In 609 when Assyria was in the death grapple with Babylonia, Pharaoh-necoh took advantage of the situation, invaded Syria, and, defeating Josiah en route, marched to Carchemish. In 605, however, he was there completely defeated by Nebuchadnezzar, and the whole of Syria became tributary to Babylonia. the former Syrian states now appear as Babylonian provinces, and revolts in Judah reduced it also to that position in 586 B.C.
Under Persian rule these provinces remained as they were for a time, but ultimately "Ebir nari" or Syria was formed into a satrapy. The Greek conquest with the Ptolemies in Egypt and the Seleucids in Babylon brought back some of the old rivalry between East and West, and the same unsettled conditions. On the advent of Rome, Syria was separated from Babylonia and made into a province with Antioch as its capital, and then the Semitic civilization which had continued practically untouched till the beginning of the Christian era was brought more and more into contact with the West. With the advent of Islam, Syria fell into Arab hands and Damascus became for a short time (661-750 A.D.) the capital of the new empire, but the central authority was soon removed to Babylonia. Thenceforward Syria sank to the level of a province of the caliphate, first Abbasside (750-1258), then Fatimite (1258-1517), and finally Ottoman.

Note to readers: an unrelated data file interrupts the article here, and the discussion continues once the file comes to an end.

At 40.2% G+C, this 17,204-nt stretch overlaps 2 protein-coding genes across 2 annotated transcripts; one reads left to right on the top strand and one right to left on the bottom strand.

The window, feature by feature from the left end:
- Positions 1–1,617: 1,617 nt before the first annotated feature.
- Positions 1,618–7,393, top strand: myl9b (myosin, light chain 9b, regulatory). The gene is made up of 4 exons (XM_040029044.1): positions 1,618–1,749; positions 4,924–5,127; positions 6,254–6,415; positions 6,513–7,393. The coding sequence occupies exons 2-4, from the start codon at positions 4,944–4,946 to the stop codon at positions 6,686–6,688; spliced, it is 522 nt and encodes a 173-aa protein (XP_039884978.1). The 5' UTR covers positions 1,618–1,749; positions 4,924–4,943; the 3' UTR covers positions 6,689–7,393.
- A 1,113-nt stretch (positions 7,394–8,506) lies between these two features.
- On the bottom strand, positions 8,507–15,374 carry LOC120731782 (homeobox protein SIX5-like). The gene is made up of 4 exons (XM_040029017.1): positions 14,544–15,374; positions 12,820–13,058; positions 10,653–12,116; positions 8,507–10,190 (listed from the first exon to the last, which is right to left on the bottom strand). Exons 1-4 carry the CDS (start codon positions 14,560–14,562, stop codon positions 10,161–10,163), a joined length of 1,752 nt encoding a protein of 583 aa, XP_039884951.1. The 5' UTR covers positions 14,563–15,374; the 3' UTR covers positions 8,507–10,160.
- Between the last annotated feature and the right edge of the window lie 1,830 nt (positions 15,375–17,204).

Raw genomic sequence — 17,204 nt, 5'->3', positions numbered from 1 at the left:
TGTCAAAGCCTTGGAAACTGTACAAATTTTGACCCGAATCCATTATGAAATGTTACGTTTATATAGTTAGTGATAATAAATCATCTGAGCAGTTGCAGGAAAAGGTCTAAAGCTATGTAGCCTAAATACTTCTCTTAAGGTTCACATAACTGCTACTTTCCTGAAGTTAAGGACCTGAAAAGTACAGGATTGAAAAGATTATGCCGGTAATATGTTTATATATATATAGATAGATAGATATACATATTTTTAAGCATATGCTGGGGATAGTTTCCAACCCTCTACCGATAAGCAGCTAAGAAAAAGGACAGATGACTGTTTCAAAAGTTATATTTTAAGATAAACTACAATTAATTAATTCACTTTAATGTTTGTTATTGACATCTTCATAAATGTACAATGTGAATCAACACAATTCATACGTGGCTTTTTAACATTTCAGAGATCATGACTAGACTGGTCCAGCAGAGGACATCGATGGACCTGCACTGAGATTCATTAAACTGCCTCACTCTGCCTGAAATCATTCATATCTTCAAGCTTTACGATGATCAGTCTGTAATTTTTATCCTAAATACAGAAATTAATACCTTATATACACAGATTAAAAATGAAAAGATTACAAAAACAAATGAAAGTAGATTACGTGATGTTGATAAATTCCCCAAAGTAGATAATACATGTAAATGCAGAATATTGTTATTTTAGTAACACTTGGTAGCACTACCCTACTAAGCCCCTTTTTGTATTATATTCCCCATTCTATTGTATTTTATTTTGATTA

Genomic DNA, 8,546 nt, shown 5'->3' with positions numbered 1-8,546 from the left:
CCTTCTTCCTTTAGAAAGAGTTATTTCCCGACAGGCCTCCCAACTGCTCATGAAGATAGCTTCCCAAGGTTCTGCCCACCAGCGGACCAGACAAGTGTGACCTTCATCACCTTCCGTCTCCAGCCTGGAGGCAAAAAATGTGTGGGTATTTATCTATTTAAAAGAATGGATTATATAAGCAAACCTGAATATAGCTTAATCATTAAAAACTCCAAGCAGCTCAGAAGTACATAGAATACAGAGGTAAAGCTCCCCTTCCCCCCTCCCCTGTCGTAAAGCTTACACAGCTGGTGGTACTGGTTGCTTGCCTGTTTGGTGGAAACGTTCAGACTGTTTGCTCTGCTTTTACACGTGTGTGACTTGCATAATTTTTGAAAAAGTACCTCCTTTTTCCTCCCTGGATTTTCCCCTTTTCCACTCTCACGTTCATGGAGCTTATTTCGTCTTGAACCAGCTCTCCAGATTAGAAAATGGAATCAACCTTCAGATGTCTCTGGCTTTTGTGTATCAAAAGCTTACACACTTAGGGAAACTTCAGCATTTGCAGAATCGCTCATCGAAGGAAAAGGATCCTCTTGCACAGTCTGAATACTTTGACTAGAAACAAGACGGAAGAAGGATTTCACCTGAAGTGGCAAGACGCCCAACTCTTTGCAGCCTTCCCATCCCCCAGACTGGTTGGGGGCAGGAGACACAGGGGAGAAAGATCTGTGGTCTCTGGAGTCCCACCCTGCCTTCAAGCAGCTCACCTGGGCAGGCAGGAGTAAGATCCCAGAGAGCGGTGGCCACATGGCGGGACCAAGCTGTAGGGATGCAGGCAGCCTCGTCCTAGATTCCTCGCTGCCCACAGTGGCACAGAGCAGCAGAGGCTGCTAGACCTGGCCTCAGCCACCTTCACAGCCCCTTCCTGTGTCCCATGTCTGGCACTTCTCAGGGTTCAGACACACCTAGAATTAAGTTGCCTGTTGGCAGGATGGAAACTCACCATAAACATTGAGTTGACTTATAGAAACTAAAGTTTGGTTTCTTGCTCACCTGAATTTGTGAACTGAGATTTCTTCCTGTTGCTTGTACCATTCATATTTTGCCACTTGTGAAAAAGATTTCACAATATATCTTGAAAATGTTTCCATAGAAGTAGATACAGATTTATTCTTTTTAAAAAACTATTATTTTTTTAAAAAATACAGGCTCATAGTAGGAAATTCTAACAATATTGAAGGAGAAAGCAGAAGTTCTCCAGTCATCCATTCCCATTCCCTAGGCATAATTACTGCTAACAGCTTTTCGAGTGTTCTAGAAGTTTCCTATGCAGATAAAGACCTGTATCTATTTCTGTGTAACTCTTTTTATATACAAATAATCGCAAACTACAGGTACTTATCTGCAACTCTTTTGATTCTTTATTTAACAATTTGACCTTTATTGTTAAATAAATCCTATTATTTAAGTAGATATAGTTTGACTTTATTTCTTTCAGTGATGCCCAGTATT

W. M. Christie